Knowing your power usage is incredibly useful information when it comes to implementing energy saving measures. With the Internet of Things slowly but surely finding its way into every possible gadget, your electricity bill will drop as the house you live in gets smarter. The day of the smart home is still a pipe dream for the average consumer but the fact you are reading this Tindie blog means you don’t have to wait! For the next few years ‘Smart’ homes will consist of engineers cramming sensors all over the house and hooking them up to a WiFi or Bluetooth radio. Followed by bragging to anyone that will listen about how hi-tech their house is.
Now that you’re filled in on the smart home situation, let’s take a look at the NodeMCU energy monitor board made by Whatnick Inc. NodeMCU is open-source firmware that runs on the ESP8266 WiFi chip. It allows you to program the ESP8266 using the LUA programming language, which is easy to get started with. There are a boatload of examples over on the NodeMCU website to get you going. All of this combined with the ADS1115 Analog to Digital converter from Texas Instruments gives you an Internet connected mains power monitor.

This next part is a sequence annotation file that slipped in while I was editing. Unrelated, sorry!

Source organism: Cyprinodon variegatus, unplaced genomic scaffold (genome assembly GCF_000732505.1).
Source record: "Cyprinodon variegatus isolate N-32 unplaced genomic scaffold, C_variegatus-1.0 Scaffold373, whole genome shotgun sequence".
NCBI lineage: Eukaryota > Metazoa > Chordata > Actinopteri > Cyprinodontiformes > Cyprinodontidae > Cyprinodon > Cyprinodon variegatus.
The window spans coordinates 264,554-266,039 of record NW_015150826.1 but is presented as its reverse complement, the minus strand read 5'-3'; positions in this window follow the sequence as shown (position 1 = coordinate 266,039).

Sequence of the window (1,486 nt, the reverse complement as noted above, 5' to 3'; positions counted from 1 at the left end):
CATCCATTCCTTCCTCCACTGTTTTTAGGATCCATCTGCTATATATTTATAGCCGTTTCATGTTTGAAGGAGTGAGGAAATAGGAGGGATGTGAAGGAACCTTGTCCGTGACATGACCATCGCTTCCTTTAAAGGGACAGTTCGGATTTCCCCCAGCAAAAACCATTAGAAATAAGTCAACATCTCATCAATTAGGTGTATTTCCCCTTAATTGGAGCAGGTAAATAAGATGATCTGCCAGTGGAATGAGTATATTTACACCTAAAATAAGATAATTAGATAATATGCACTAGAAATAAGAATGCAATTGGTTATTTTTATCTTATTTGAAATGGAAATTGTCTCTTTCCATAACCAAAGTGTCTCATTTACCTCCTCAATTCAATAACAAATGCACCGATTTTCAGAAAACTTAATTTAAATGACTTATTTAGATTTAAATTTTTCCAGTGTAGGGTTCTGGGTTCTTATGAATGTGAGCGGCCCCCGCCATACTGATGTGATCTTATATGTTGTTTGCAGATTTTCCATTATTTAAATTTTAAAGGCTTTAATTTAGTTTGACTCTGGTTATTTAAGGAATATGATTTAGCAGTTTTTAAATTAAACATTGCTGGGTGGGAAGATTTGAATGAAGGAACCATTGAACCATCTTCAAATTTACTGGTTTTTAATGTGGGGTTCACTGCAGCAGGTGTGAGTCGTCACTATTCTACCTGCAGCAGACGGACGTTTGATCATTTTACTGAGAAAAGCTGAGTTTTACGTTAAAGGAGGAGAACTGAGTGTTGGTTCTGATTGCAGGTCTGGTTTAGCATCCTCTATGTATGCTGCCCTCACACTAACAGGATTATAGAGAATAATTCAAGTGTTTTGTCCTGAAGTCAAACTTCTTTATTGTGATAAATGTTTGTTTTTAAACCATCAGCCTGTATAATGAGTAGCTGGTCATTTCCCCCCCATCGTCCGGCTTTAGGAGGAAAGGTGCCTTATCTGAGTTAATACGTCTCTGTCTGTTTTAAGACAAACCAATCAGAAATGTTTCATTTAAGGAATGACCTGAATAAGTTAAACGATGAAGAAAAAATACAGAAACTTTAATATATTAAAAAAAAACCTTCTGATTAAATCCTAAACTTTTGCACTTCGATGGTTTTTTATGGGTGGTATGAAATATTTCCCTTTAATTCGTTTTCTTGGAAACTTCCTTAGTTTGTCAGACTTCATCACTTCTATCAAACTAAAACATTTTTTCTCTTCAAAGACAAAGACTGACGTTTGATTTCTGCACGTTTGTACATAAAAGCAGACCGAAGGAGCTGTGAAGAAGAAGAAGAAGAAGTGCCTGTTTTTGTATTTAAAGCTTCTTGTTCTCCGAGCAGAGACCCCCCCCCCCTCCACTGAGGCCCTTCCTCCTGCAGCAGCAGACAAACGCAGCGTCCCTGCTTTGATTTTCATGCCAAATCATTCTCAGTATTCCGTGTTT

Power usage is calculated by multiplying current times voltage, so you must sample both of them at the same time. This board comes with a clip-on current transducer for measuring current and an isolation transformer for sampling voltage. The obvious advantage of buying a pre-designed PCB is you reduce the risk of making a mistake and letting mains voltage get somewhere it shouldn’t. Like your heart for example.
Whatnick Inc has some great example usage over on the documentation page. Using the ESP8266 it is a couple lines of LUA code to send your mains power usage over to ThingSpeak for graphing.